if you want to understand why America is so divided don’t talk about Republicans and Democrats or red states and blue states read the story the city mouse and the country mouse currently being sold under the new titled what happened but the original was about two mice who learn that you’re either one of the other city or country and the same really could be said for America when you fly over it you don’t see red states and blue states you see vast stretches of land where there’s nothing and then every once in a while a city.
More calls to reconsider our meat intake for the sake of the planet. Adrian hon a while ago mentioned a similar thing, suggesting eating meat will become like smoking is now? People will do it but looked upon as maybe selfish and causing harm.
I’m confident that in a hundred years, eating meat will be regarded in the negative way we now view racism or sexism – an ugly, demeaning, and unnecessary act. Like smoking, it will simply fall out of fashion because we’ll find better and healthier alternatives, although we’ll still occasionally eat humanely reared-and-killed animals. Note that I still eat meat even though I should know better.
To be fair, although I am very much in favour of eating meat mainly because the alternatives will cause me harm or even kill me (I kid not). I have been professionally advised multiple times not consider being vegetarian for this exact reason. Yes I could survive but it would mean lots of supplements to make up the things I get from meat.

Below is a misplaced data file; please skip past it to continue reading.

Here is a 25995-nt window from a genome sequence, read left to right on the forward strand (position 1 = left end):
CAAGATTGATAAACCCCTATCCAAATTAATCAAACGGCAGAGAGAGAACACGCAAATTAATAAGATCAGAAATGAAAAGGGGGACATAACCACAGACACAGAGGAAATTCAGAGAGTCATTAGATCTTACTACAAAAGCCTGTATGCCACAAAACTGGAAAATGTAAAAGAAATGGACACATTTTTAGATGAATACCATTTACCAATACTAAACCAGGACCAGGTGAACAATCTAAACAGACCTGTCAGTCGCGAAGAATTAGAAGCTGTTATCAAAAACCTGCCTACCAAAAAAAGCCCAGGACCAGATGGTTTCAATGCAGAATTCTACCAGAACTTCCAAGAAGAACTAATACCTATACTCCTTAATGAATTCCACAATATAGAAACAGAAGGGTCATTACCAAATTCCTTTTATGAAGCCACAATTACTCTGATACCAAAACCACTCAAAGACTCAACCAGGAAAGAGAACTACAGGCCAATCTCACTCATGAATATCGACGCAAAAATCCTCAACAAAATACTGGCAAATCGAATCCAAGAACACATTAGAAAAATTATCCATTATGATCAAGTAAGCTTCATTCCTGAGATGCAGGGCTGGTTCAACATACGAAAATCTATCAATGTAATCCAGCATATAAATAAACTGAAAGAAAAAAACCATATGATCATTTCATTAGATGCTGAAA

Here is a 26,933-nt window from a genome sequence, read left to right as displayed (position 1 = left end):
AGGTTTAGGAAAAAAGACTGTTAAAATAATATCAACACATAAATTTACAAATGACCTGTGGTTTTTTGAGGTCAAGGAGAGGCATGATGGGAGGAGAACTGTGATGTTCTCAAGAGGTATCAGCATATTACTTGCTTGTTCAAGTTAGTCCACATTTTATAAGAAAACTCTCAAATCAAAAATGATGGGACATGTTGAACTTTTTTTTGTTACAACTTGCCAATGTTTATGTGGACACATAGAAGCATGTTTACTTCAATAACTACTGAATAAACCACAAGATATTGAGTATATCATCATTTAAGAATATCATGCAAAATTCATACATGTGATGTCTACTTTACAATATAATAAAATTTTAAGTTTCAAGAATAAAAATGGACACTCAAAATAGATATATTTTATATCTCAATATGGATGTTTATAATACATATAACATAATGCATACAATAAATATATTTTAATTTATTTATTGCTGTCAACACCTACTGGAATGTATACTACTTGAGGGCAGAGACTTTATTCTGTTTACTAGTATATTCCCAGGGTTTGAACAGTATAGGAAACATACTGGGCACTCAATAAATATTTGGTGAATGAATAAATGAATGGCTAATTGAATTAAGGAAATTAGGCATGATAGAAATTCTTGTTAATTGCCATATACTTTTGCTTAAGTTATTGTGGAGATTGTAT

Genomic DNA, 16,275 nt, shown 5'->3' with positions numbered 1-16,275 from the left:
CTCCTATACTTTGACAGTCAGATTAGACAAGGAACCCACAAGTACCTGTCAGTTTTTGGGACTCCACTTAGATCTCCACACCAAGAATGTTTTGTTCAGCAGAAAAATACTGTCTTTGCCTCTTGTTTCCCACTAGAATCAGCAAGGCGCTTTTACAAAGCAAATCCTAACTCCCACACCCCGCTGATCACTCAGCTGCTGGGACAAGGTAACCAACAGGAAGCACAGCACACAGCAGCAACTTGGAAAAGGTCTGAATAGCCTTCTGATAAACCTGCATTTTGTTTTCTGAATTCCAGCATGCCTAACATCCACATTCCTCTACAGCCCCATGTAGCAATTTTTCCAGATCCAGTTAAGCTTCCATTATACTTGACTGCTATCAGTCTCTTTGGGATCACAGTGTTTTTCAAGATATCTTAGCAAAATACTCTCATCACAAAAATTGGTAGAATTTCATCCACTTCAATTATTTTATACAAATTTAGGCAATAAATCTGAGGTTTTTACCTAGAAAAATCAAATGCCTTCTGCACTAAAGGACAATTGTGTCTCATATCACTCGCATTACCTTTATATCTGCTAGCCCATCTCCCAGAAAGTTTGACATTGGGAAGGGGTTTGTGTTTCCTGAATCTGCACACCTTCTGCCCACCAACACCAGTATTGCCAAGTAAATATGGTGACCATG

Although I do see this becoming a really big problem and honestly for the sake of sustainability and longevity of the planet I have started limiting my meat intake a little. However in this blog, there is a lot of arguments which seem to indicate a high cost (the real cost) of meat might make people reconsider? Controversial maybe but in the same way sugar tax came into effect in the UK recently, I’ll be interested in the data which comes back. Or other places where they have done this type of thing?
So why cities? The post has some interesting thoughts….
This is where cities come into play. Obesity and climate change are two of the biggest challenges they’ll face in the 21st century. Ninety percent of urban areas are coastal, and their citizens will be the ones to feel the effects of rising sea levels and freak weather most deeply. So, too, will their health services and economies experience undue strain as the majority of their residents tip the scales and become overweight or obese. For cities, the consequences of inertia will be fatal.